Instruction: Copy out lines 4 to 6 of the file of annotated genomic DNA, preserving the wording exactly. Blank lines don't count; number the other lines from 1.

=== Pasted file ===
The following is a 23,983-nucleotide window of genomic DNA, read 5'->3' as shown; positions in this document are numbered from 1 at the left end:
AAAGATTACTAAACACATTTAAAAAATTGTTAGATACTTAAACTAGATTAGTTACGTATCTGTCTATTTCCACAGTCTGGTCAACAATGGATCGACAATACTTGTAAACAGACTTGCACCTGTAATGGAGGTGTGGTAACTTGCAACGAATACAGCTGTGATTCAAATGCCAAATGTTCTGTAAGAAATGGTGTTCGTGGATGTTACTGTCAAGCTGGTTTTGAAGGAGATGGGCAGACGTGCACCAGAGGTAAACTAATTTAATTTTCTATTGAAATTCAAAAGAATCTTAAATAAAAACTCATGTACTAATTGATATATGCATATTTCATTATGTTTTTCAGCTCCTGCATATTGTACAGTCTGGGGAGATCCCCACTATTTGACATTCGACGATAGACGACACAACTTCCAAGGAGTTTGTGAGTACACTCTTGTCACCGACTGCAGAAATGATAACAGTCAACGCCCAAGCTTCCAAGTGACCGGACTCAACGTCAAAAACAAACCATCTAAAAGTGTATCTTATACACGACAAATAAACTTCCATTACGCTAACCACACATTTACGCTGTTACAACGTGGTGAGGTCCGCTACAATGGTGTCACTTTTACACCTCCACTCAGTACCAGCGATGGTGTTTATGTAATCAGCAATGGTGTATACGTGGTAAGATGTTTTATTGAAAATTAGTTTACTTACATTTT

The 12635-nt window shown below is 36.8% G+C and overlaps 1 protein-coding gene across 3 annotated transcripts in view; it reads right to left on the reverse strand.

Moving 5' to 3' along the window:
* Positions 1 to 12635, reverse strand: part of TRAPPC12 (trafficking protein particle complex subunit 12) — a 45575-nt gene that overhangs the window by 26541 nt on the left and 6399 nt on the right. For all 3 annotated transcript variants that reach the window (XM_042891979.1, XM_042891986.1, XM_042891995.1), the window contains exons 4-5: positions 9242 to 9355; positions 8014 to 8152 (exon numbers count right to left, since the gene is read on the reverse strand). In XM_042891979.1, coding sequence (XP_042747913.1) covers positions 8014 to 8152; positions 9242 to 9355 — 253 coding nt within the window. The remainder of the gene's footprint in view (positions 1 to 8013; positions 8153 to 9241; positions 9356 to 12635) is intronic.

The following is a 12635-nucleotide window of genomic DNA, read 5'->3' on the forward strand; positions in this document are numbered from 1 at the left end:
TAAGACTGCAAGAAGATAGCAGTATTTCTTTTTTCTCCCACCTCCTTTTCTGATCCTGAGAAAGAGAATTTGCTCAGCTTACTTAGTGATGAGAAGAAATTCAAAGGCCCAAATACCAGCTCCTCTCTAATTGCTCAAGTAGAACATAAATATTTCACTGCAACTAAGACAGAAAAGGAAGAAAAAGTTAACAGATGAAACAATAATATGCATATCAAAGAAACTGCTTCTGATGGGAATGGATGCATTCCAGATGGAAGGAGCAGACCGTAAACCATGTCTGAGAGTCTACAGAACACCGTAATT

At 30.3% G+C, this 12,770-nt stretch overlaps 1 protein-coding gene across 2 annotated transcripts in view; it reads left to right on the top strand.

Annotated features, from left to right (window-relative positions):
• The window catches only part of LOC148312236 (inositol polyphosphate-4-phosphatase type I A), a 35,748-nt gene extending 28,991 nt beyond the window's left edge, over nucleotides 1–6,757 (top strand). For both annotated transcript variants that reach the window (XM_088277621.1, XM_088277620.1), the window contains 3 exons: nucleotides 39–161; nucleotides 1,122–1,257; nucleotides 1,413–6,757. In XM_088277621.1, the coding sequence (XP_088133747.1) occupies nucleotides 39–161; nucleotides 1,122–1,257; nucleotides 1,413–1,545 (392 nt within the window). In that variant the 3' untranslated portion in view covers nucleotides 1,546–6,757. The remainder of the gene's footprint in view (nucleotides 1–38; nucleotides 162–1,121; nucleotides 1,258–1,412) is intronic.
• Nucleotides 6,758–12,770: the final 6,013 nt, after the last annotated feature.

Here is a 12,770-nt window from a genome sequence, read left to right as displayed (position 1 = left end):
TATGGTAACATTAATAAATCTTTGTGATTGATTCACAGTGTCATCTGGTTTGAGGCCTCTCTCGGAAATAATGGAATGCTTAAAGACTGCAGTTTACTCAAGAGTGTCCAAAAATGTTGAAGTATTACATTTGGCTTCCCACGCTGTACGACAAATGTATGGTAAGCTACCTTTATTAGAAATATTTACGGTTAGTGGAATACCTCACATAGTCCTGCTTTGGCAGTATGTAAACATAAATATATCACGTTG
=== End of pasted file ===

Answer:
Moving 5' to 3' along the window:
* Positions 1 to 12635, reverse strand: part of TRAPPC12 (trafficking protein particle complex subunit 12) — a 45575-nt gene that overhangs the window by 26541 nt on the left and 6399 nt on the right. For all 3 annotated transcript variants that reach the window (XM_042891979.1, XM_042891986.1, XM_042891995.1), the window contains exons 4-5: positions 9242 to 9355; positions 8014 to 8152 (exon numbers count right to left, since the gene is read on the reverse strand). In XM_042891979.1, coding sequence (XP_042747913.1) covers positions 8014 to 8152; positions 9242 to 9355 — 253 coding nt within the window. The remainder of the gene's footprint in view (positions 1 to 8013; positions 8153 to 9241; positions 9356 to 12635) is intronic.

The following is a 12635-nucleotide window of genomic DNA, read 5'->3' on the forward strand; positions in this document are numbered from 1 at the left end: